With accent marks:
В тесноте́, да не в оби́де.
Crowded, but not aggrieved.
This Russian proverb dates back to the XVII-XVIII centuries, when people used to live very tightly in peasant huts. Оne room could accommodate a father, a mother, their already adult sons with their wives and children. But if the family was friendly, then crowding did not bother anyone, everyone got along peacefully.
Nowadays, the proverb is sometimes remembered when a lot of people get into public transport at rush hour. Since everyone needs to go, nobody should complain.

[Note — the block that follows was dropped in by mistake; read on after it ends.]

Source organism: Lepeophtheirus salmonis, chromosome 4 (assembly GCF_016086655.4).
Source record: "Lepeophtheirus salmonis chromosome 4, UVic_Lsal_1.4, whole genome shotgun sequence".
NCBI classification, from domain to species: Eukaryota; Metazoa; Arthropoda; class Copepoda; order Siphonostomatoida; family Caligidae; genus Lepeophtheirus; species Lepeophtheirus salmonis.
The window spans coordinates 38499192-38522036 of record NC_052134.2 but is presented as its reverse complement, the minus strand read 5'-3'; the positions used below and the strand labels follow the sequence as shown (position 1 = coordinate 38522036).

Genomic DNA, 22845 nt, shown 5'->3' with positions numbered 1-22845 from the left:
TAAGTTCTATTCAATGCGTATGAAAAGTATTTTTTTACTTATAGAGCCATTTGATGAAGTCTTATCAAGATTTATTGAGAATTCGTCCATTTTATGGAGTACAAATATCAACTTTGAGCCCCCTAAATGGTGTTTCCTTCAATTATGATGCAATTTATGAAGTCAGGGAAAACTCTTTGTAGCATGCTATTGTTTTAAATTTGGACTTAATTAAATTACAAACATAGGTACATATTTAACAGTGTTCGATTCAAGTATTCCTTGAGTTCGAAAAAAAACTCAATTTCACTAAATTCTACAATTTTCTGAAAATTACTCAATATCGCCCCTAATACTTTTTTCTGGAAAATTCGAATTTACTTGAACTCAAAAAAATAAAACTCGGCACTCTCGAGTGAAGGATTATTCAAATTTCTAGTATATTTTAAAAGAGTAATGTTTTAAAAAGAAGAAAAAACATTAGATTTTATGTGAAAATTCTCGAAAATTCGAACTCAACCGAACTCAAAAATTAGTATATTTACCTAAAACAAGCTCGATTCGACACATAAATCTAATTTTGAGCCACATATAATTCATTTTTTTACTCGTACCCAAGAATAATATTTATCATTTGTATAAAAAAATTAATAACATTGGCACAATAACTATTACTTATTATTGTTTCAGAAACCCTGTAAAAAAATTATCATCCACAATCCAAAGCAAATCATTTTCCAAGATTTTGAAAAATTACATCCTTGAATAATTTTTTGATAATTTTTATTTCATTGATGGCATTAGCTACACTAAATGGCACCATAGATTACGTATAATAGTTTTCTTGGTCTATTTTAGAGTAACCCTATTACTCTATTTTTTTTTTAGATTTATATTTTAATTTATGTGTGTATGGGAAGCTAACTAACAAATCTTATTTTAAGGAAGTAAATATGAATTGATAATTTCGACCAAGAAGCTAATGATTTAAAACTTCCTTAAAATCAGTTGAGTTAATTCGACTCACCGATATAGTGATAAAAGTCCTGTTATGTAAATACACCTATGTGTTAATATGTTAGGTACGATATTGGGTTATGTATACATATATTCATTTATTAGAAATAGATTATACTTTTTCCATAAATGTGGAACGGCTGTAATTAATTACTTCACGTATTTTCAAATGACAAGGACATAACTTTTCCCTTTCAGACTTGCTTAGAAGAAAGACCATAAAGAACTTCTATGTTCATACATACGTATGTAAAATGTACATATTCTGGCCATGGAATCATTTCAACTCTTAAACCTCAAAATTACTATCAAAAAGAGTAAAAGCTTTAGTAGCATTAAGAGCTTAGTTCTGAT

The closest English equivalents of this proverb are: "the more the merrier" and "plenty is no plague"
Other Russian proverbs
A bad example is contagious.
Get your sleigh ready in summer and your (horse-drawn) cart in winter.
A wolf is fed by his legs
What goes around comes around.
The eyes are scared, but the hands are doing.
In a healthy body, healthy mind.
You see your friends in the times of trouble.
If you like sledding, you should like to carry the sled.